One hundred years ago today, 146 people perished in one of the nation’s worst workplace tragedies – the Triangle Shirtwaist Factory Fire in the heart of New York City. The story is gruesome, and each detail of exactly how so many people were trapped in a burning building was, and remains, a reminder of what can happen when worker safety is sacrificed in the name of profit.
Here’s the barest sketch. The Triangle Waist Factory in lower Manhattan relied on cheap, exploitable labor to produce women’s blouses – shirtwaists, as they were known. The factory occupied the 8th, 9th and 10th floors of a building at 29 Washington Place, and its employees were mostly young immigrant women, some as young as 14. They’d come to the United States for a better life, and found themselves working more than 50 hours a week, six days a week, in a non-union shop, laboring under sweatshop conditions. (This, of course, was before unions had essentially created the concept of “the weekend.”)
On March 25, 1911, at about 4:45 p.m., fire broke out on the 8th floor and spread quickly to floors above, fueled by piles of fabric scraps. The factory had no alarm system and no sprinklers, although such technology was available. Workers were quickly trapped, not just by the flames but by doors locked by company officials worried that workers would abscond with fabric if allowed to leave by any but the main door. The fire escapes did not reach to the ground, and eventually collapsed under the weight of the many escapees. A heroic elevator operator made several rescue runs but had to abandon the effort when the elevator’s guide rails buckled under the heat. Responding fire trucks lacked ladders that could reach the victims. Faced with the prospect of being burned alive, many of the workers chose instead to leap to their deaths.
Watching in shock that day was a young social worker, Frances Perkins, who would go on to champion a successful crusade for safer working conditions. (She would later become the first female Cabinet member, serving as FDR’s Labor Secretary.)
In a spot-on piece in Wednesday’s Washington Post, columnist Harold Meyerson observes that industry rose in opposition to Perkins’ proposed reforms, offering arguments that ring familiar even today. Proposed fire code reforms would cause “the wiping out of industry in this state,” said the Associated Industries of New York, and were “absolutely needless and useless,” said a lawyer for the Real Estate Board of New York City. The president of the Real Estate Board argued that, “To my mind this is all wrong….The experience of the past proves conclusively that the best government is the least possible government, that the unfettered initiative of the individual is the force that makes a country great and that this initiative should never be bound…”
Child labor reforms met similar opposition. Said one company official, “I have seen children working in factories, and I have seen them working at home and they were perfectly happy.”
Responding to a proposed law requiring occupancy limits keyed to the number of exits and floors in a building, a trade association wrote, “While we are in favor of a restricted occupancy…we believe that the bill in the form proposed will work great disadvantage to our trades, requiring manufacturers almost to double their area capacity in order to employ the usual amount of people that their business demands. We respectfully submit that any such procedure would not only be of great injury to the trade, but to the state, by forcing a number of these establishments to remove their factories to other states.”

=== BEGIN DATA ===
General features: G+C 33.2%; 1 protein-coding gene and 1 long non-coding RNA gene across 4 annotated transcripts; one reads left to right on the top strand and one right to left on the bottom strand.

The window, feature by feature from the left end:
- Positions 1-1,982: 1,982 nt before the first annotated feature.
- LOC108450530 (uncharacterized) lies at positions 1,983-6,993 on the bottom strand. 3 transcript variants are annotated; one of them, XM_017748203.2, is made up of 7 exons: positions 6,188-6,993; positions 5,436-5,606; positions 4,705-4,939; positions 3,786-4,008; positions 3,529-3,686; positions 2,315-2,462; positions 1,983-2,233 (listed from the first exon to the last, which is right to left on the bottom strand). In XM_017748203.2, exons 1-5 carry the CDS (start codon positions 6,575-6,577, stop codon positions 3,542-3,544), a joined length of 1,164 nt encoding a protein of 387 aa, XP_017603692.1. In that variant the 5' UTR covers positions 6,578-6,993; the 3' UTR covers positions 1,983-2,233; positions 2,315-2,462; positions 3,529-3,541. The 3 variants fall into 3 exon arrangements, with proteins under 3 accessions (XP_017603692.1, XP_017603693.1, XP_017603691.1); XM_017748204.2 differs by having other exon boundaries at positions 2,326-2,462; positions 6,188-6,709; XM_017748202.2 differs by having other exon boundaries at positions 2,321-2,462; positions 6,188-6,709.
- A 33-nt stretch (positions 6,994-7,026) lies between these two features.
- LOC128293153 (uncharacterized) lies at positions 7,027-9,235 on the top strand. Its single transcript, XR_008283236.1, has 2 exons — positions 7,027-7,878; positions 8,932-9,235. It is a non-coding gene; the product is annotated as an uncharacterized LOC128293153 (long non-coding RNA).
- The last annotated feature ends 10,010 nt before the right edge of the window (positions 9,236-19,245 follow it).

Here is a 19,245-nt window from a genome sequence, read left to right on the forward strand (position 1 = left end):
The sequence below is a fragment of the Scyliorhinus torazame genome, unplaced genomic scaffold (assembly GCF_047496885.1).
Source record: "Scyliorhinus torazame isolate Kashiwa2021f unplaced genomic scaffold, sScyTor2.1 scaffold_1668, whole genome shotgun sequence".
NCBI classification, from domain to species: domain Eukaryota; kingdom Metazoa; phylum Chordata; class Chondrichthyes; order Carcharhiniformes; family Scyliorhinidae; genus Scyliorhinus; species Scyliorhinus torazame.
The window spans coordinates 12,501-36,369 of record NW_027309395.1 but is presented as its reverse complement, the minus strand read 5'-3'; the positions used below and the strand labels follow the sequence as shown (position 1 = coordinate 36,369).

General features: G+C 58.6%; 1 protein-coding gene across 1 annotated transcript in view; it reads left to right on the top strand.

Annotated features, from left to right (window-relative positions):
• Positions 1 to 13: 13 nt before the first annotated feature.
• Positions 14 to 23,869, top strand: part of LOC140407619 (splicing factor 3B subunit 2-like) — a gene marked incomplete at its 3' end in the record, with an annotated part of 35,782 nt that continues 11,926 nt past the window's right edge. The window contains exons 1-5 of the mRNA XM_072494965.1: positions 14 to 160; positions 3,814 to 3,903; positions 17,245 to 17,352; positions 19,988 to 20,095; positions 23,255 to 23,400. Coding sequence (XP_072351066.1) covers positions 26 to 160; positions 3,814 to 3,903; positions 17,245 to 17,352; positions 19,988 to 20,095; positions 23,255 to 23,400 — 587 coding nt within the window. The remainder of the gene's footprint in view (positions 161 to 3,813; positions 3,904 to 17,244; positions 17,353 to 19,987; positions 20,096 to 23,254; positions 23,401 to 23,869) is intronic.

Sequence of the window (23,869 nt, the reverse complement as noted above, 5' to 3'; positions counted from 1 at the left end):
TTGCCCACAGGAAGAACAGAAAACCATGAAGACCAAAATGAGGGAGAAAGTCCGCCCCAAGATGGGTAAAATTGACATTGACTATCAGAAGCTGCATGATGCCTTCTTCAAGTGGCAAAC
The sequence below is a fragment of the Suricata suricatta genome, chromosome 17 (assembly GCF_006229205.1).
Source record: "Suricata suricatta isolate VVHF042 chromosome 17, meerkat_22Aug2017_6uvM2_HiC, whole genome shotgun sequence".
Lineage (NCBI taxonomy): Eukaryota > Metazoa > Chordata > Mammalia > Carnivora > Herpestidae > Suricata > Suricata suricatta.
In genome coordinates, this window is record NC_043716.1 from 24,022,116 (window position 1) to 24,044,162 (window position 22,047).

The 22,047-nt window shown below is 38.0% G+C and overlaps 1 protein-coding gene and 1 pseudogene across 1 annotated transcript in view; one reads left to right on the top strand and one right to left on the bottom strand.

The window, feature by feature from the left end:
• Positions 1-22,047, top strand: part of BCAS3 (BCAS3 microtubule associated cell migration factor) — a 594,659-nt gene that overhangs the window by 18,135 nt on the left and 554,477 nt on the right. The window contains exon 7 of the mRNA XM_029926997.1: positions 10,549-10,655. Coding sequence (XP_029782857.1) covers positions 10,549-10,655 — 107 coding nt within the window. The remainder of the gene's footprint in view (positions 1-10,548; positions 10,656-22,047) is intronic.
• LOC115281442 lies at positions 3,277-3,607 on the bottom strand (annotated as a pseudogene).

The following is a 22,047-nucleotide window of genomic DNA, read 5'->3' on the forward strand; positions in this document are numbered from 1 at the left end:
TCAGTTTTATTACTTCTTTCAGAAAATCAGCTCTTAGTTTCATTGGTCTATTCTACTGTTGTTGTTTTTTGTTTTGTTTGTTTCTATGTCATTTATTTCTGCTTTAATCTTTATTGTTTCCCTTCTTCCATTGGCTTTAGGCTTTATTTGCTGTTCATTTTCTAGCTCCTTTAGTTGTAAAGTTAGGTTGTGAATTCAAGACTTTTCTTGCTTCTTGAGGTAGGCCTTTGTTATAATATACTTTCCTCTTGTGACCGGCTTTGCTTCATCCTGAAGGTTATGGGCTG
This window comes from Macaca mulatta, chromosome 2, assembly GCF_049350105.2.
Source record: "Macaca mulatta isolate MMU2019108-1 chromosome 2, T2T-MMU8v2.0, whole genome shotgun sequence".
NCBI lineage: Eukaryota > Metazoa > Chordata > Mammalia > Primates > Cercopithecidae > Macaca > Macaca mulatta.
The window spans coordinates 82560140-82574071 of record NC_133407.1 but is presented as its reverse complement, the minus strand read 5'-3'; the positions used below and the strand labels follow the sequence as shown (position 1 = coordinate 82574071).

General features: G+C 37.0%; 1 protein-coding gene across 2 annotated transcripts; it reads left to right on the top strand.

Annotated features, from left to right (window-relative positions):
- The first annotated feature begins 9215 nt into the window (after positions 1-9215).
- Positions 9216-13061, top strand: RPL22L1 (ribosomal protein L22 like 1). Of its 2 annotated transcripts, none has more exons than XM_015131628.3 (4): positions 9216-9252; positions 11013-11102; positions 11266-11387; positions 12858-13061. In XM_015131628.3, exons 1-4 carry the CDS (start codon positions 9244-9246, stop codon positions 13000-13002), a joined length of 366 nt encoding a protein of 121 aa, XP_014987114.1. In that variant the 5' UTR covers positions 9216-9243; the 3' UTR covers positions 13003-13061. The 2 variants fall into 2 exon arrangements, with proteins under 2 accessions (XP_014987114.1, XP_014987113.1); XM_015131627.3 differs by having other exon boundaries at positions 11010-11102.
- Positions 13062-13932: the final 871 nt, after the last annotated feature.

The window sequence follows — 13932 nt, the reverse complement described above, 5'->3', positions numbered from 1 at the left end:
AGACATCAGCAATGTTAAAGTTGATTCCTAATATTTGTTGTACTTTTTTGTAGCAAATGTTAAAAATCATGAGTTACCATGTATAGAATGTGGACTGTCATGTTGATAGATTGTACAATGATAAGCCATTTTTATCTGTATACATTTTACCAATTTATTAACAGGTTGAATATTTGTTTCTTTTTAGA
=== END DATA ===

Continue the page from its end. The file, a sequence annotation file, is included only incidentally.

In the end, reforms did not have the disastrous effects on the economy that industry predicted. Businesses did not move out in droves, or in trickles, for that matter. And workers found safer conditions that included sprinkler systems, fire drills, unlocked doors that were required to swing outwards, and fireproof stairways and fire escapes. Reforms to labor laws included bans on employing children in hazardous work, limits on total weekly work hours for women, and more frequent worksite inspections.
In their day, those were momentous reforms, and thankfully, we’ve moved onto other workplace safety issues. But 100 years after the fire, what’s striking is that the contour of the debate is essentially the same. For the past two months, various committees in the House have conducted a series of hearings aimed at building the case against government regulation. The majority in the House has used wildly inflated estimates of the cost to industry of regulation, while scrupulously ignoring the much greater benefits. And they’ve consistently derided regulation as job-killing and economy-wrecking, hoping Americans will forget that the recession began before President Obama was elected and appointed his regulatory team, and that it was caused by the industry-first, laissez-faire approach to regulation that defined the Bush II era.
We have a very long way to go yet on workplace safety issues, as the BP and Massey mine disasters demonstrate. But two things remain constant: First, industry is always tempted to cut corners to improve its bottom line, making regulation necessary. Second, despite their repeated and overheated assertions that each worker safety improvement, each environmental rule, each food safety requirement, will run them out of business, they find a way to prosper.